Dear 20th Century Fox,
I'm writing to request from your offices a reimbursement of funds totaling $11.00, which I believe were obtained from me under false pretenses. As a regular consumer of your products, I rely heavily on the advertising you produce to inform me when I make choices about which films to see and which to avoid, and my reliance on said advertising constitutes a bond of good will between you, the movie studio, and me, the audience member. I believe that bond has been broken in the case of Live Free or Die Hard, a new film that purports to be the continuing adventures of beloved movie character John McClane, but is in reality a film revolving around an entirely new character, who I shall henceforth refer to in this letter as Indestructible Fathead. Before I go on, let me stipulate that I was, in fact, offered a chance by you to see this film for free before its general release, and had I taken you up on that offer, my monetary damages might be lessened. The psychological damages would, I'm afraid, remain.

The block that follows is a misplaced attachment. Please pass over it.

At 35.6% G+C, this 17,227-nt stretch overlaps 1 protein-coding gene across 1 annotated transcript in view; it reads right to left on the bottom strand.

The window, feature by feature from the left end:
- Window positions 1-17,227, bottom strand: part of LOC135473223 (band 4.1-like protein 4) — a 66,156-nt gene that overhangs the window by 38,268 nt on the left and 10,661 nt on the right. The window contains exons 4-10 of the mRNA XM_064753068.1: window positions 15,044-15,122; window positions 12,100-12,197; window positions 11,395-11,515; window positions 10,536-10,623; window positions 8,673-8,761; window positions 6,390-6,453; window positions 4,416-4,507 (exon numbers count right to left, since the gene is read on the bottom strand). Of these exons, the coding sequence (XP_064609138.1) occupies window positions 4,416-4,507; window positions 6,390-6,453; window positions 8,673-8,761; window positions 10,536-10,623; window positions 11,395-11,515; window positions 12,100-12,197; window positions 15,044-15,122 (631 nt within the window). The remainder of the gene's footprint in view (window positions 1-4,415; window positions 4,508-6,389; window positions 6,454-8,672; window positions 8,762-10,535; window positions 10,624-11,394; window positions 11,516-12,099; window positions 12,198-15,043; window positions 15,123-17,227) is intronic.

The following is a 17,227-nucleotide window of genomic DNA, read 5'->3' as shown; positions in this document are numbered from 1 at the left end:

Like all Die Hard films (or films representing themselves as such) there is a terrorist plot at the center, but despite watching with close attention, I honestly couldn't tell you what it's supposed to be about. We're introduced to a team of cyber-terrorists, led by Timothy Olyphant and Maggie Q, who are attempting to pull off a 'Fire Sale,' which I gather means executing a rapid, simultaneous shutdown of our nation's regional power grids. The simultaneous part is apparently the key, since it has the desired effect of short-circuiting any backup plans and therefore crashes America's infrastructure. Anything run by computer will no longer work. Financial records gone, utilities gone, and so on. In other words, they declare total war on America, from the back of a moving truck. There are so many plot holes here that I won't insult your intelligence by pointing them out. Watching this plot unfold, I was reminded of what Roger Ebert said about Jaws: The Revenge -- that some executive at the studio should have been put in charge of making sure it was at least "a passable thriller."